Relevant frameworks for understanding community resilience in health systems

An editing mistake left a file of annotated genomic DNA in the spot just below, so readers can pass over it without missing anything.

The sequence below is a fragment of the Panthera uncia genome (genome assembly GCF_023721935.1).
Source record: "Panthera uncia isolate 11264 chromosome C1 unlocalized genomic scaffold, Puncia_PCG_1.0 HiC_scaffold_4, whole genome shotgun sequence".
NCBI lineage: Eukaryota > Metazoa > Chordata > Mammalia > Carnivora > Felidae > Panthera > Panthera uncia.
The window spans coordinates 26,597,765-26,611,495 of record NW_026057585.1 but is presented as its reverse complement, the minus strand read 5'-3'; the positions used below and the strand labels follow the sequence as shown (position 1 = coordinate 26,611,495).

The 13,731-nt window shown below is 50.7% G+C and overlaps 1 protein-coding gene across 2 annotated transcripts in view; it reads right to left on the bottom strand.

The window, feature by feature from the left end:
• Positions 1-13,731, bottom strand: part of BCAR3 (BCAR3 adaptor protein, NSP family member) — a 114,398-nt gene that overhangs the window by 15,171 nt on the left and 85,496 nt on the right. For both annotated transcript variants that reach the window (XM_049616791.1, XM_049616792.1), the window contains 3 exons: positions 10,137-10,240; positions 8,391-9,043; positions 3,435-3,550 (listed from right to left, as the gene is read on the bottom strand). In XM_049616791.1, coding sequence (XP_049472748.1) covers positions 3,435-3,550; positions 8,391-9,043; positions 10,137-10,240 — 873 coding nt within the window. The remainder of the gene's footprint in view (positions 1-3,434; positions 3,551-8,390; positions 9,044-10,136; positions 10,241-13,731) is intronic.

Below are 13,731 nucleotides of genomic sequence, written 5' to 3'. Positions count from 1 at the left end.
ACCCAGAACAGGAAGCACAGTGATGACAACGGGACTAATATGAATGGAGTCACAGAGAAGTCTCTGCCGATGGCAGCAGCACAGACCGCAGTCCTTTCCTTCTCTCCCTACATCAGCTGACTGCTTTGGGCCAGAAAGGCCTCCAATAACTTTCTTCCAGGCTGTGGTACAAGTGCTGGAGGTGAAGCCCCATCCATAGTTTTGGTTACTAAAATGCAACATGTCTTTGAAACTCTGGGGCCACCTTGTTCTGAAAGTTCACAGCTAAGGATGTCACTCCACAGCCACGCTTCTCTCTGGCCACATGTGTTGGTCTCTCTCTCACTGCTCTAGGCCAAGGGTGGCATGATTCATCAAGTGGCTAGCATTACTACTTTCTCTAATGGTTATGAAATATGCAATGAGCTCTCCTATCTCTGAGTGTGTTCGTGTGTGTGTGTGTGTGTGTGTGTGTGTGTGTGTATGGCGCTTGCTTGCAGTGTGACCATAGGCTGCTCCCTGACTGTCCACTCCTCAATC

All of the frameworks reviewed for understanding community resilience in health systems overlapped three major frameworks – by Norris et al. [18], Patel et al. [19] and Kruse et al. [20]. The three frameworks capture social constructs and variables employed by other frameworks in conceptualising community resilience both for descriptive and analytical purposes [36,37,38]. Norris et al.’s [18] framework emphasised the interrelatedness and interdependency among adaptive capacities (including economic development, social capital, information and communication, and community competence) and their dynamic attributes in addressing a shock. Economic development includes the level of economic resources, the degree of equality in the distribution of resources, and the scale of the diversity of those resources within the community. Social capital includes social support (assistance an individual receives from informal networks, e.g. family and friends), social participation (involvement of individuals in formal networks, e.g. professional and religious associations) and community bonds (extent of participation by individuals in community activities, e.g. village festivals, school-organised programmes) [18]. Information and communication include public systems and infrastructure to relay accurate information during and after emergencies and the presence of communal narratives that provide shared meaning and purpose of the information, e.g. telling story of community’s shared experiences and response during and after a crisis. Community competence is similar to human agency but aggregated at a group level and it relates to collective action and decision-making, which can be influenced by the degree of efficacy and level of empowerment of the community to address environmental demands and improve their lives through collaborative efforts [18].